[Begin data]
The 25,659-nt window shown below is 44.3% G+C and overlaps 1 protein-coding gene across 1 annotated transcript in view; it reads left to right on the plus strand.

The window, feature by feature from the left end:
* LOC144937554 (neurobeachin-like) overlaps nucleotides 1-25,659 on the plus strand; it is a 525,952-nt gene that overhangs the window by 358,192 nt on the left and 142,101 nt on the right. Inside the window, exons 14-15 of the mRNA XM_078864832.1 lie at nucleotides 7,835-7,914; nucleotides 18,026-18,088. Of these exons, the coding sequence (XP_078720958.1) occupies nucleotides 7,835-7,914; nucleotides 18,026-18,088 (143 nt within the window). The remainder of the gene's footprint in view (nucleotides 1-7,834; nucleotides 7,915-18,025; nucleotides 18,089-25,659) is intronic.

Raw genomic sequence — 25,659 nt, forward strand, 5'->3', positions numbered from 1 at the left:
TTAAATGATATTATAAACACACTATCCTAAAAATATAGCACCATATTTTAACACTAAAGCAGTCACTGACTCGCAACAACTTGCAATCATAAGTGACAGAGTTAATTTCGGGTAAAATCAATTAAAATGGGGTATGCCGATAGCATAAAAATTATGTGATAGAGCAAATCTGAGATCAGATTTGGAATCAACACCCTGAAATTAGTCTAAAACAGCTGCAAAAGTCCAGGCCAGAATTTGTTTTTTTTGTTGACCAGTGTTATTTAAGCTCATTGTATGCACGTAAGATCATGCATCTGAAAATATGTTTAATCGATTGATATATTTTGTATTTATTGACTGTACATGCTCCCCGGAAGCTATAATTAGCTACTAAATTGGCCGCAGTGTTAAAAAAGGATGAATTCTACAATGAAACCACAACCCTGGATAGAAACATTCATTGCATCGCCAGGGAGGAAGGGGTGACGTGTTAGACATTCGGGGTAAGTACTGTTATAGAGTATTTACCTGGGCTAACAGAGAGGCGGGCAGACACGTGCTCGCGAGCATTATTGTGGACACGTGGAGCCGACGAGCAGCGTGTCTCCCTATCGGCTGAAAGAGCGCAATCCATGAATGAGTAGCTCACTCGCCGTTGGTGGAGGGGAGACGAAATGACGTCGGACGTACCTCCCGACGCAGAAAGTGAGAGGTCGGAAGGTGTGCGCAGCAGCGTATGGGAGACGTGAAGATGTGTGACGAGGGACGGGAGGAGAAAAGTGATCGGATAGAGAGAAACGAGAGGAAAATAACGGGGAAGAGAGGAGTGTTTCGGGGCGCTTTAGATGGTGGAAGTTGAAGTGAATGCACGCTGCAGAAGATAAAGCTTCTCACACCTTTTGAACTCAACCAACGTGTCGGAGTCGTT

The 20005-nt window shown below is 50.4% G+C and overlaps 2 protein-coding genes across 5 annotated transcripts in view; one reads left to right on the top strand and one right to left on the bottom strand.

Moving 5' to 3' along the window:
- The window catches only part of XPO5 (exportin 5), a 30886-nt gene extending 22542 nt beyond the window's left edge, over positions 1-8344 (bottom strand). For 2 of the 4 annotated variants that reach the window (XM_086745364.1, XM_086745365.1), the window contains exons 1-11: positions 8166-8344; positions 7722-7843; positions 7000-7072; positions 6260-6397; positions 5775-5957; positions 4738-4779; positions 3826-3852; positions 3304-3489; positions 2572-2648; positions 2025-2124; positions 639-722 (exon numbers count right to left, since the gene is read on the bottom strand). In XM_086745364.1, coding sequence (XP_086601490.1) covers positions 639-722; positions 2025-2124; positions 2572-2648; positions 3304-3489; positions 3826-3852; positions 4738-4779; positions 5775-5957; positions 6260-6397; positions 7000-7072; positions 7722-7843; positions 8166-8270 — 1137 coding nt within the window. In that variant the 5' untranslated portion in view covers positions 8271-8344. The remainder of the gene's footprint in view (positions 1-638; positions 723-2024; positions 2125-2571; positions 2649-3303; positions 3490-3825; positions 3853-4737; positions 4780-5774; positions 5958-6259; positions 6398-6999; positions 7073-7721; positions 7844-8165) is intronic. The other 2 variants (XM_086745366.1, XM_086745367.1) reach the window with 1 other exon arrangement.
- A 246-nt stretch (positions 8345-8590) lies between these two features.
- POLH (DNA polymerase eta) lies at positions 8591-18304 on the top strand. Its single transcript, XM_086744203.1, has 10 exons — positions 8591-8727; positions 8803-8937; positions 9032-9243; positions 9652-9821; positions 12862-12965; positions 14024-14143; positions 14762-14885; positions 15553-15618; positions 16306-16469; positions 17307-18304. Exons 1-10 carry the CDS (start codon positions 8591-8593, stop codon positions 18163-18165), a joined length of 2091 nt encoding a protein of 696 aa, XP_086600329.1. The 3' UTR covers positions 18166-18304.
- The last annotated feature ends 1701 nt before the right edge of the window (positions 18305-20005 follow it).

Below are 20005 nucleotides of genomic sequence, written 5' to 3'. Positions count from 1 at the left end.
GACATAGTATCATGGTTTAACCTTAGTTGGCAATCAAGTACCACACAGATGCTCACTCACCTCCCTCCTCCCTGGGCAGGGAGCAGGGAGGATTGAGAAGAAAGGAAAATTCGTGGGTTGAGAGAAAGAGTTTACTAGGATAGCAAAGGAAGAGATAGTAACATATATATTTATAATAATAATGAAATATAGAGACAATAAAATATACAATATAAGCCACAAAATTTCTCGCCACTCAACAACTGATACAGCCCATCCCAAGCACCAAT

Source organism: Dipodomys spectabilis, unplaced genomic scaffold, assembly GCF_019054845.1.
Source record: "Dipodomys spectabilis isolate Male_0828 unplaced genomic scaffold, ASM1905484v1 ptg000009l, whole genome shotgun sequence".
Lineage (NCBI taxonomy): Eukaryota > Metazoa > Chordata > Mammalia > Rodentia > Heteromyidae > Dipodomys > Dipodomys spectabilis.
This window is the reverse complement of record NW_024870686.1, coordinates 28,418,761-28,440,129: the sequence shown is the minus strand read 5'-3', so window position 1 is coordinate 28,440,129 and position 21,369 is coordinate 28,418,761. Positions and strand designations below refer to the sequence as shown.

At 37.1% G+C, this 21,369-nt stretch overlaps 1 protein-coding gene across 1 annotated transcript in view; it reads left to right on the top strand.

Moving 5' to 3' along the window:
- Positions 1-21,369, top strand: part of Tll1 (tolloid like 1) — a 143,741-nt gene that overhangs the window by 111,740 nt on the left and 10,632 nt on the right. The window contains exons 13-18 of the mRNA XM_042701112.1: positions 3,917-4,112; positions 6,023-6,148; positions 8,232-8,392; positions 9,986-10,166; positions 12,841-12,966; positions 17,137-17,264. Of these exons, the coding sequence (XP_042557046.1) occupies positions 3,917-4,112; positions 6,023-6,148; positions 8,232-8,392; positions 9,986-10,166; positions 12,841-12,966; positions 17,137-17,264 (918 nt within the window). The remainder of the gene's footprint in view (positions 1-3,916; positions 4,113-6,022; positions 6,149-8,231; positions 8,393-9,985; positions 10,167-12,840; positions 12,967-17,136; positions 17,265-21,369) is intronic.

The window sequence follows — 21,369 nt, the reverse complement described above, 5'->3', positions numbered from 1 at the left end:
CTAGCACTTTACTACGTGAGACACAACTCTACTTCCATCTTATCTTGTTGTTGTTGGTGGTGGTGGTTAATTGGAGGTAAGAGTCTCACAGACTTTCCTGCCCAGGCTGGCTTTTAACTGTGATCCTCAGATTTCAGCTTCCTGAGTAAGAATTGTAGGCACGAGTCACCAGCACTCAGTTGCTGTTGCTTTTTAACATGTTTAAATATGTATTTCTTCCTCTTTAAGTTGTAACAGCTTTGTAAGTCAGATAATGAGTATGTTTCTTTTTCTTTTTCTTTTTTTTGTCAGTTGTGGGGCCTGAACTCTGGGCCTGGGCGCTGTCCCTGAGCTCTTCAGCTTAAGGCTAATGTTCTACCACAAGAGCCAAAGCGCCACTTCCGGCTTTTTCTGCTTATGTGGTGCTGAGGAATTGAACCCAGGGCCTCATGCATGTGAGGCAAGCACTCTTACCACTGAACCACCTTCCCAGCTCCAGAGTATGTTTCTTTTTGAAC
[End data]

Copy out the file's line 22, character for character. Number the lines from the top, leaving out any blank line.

CTAGCACTTTACTACGTGAGACACAACTCTACTTCCATCTTATCTTGTTGTTGTTGGTGGTGGTGGTTAATTGGAGGTAAGAGTCTCACAGACTTTCCTGCCCAGGCTGGCTTTTAACTGTGATCCTCAGATTTCAGCTTCCTGAGTAAGAATTGTAGGCACGAGTCACCAGCACTCAGTTGCTGTTGCTTTTTAACATGTTTAAATATGTATTTCTTCCTCTTTAAGTTGTAACAGCTTTGTAAGTCAGATAATGAGTATGTTTCTTTTTCTTTTTCTTTTTTTTGTCAGTTGTGGGGCCTGAACTCTGGGCCTGGGCGCTGTCCCTGAGCTCTTCAGCTTAAGGCTAATGTTCTACCACAAGAGCCAAAGCGCCACTTCCGGCTTTTTCTGCTTATGTGGTGCTGAGGAATTGAACCCAGGGCCTCATGCATGTGAGGCAAGCACTCTTACCACTGAACCACCTTCCCAGCTCCAGAGTATGTTTCTTTTTGAAC